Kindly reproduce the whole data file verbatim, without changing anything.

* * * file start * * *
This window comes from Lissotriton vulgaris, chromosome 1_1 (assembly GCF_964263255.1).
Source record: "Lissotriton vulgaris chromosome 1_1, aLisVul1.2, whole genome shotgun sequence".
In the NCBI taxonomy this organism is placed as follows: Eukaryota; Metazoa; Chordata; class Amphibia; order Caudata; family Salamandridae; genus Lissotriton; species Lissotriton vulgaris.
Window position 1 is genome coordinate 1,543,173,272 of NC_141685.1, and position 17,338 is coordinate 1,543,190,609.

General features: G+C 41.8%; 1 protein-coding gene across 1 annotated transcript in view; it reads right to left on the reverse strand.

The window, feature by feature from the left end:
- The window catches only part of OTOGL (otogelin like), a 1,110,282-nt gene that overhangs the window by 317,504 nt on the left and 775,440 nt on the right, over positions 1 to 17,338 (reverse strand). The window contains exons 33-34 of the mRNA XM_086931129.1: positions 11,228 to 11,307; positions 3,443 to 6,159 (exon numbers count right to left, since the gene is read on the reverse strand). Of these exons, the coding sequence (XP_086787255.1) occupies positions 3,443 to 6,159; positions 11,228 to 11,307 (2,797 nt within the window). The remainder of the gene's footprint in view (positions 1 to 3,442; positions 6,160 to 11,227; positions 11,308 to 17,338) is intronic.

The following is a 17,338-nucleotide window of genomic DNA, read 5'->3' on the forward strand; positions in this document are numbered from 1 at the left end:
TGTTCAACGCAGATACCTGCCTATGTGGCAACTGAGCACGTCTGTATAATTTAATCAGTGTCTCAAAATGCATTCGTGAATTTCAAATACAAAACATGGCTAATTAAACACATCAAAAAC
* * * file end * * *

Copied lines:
This window comes from Lissotriton vulgaris, chromosome 1_1 (assembly GCF_964263255.1).
Source record: "Lissotriton vulgaris chromosome 1_1, aLisVul1.2, whole genome shotgun sequence".
In the NCBI taxonomy this organism is placed as follows: Eukaryota; Metazoa; Chordata; class Amphibia; order Caudata; family Salamandridae; genus Lissotriton; species Lissotriton vulgaris.
Window position 1 is genome coordinate 1,543,173,272 of NC_141685.1, and position 17,338 is coordinate 1,543,190,609.

General features: G+C 41.8%; 1 protein-coding gene across 1 annotated transcript in view; it reads right to left on the reverse strand.

The window, feature by feature from the left end:
- The window catches only part of OTOGL (otogelin like), a 1,110,282-nt gene that overhangs the window by 317,504 nt on the left and 775,440 nt on the right, over positions 1 to 17,338 (reverse strand). The window contains exons 33-34 of the mRNA XM_086931129.1: positions 11,228 to 11,307; positions 3,443 to 6,159 (exon numbers count right to left, since the gene is read on the reverse strand). Of these exons, the coding sequence (XP_086787255.1) occupies positions 3,443 to 6,159; positions 11,228 to 11,307 (2,797 nt within the window). The remainder of the gene's footprint in view (positions 1 to 3,442; positions 6,160 to 11,227; positions 11,308 to 17,338) is intronic.

The following is a 17,338-nucleotide window of genomic DNA, read 5'->3' on the forward strand; positions in this document are numbered from 1 at the left end:
TGTTCAACGCAGATACCTGCCTATGTGGCAACTGAGCACGTCTGTATAATTTAATCAGTGTCTCAAAATGCATTCGTGAATTTCAAATACAAAACATGGCTAATTAAACACATCAAAAAC